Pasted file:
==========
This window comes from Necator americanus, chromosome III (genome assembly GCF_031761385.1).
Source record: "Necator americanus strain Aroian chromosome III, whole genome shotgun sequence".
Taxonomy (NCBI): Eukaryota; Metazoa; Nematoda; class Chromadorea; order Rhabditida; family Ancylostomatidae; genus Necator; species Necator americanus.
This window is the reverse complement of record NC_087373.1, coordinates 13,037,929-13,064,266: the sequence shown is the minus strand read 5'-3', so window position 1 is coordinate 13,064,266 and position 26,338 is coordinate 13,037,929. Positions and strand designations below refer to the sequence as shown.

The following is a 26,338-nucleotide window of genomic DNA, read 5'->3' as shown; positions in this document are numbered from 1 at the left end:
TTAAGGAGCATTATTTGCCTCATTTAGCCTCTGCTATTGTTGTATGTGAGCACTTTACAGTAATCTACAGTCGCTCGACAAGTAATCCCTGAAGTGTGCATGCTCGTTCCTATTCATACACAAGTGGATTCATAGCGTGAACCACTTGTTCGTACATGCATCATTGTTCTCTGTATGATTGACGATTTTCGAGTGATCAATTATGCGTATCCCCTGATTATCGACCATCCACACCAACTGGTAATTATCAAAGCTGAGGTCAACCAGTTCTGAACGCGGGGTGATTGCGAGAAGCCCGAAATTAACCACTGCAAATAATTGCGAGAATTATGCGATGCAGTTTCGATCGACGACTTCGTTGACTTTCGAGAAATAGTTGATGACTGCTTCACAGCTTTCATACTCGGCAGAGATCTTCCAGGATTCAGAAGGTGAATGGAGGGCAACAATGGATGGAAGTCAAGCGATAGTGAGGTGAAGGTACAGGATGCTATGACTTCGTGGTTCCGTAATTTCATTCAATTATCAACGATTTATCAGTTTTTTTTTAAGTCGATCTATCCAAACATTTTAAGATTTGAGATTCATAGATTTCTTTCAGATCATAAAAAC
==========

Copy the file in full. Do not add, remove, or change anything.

This window comes from Necator americanus, chromosome III (genome assembly GCF_031761385.1).
Source record: "Necator americanus strain Aroian chromosome III, whole genome shotgun sequence".
Taxonomy (NCBI): Eukaryota; Metazoa; Nematoda; class Chromadorea; order Rhabditida; family Ancylostomatidae; genus Necator; species Necator americanus.
This window is the reverse complement of record NC_087373.1, coordinates 13,037,929-13,064,266: the sequence shown is the minus strand read 5'-3', so window position 1 is coordinate 13,064,266 and position 26,338 is coordinate 13,037,929. Positions and strand designations below refer to the sequence as shown.

The following is a 26,338-nucleotide window of genomic DNA, read 5'->3' as shown; positions in this document are numbered from 1 at the left end:
TTAAGGAGCATTATTTGCCTCATTTAGCCTCTGCTATTGTTGTATGTGAGCACTTTACAGTAATCTACAGTCGCTCGACAAGTAATCCCTGAAGTGTGCATGCTCGTTCCTATTCATACACAAGTGGATTCATAGCGTGAACCACTTGTTCGTACATGCATCATTGTTCTCTGTATGATTGACGATTTTCGAGTGATCAATTATGCGTATCCCCTGATTATCGACCATCCACACCAACTGGTAATTATCAAAGCTGAGGTCAACCAGTTCTGAACGCGGGGTGATTGCGAGAAGCCCGAAATTAACCACTGCAAATAATTGCGAGAATTATGCGATGCAGTTTCGATCGACGACTTCGTTGACTTTCGAGAAATAGTTGATGACTGCTTCACAGCTTTCATACTCGGCAGAGATCTTCCAGGATTCAGAAGGTGAATGGAGGGCAACAATGGATGGAAGTCAAGCGATAGTGAGGTGAAGGTACAGGATGCTATGACTTCGTGGTTCCGTAATTTCATTCAATTATCAACGATTTATCAGTTTTTTTTTAAGTCGATCTATCCAAACATTTTAAGATTTGAGATTCATAGATTTCTTTCAGATCATAAAAAC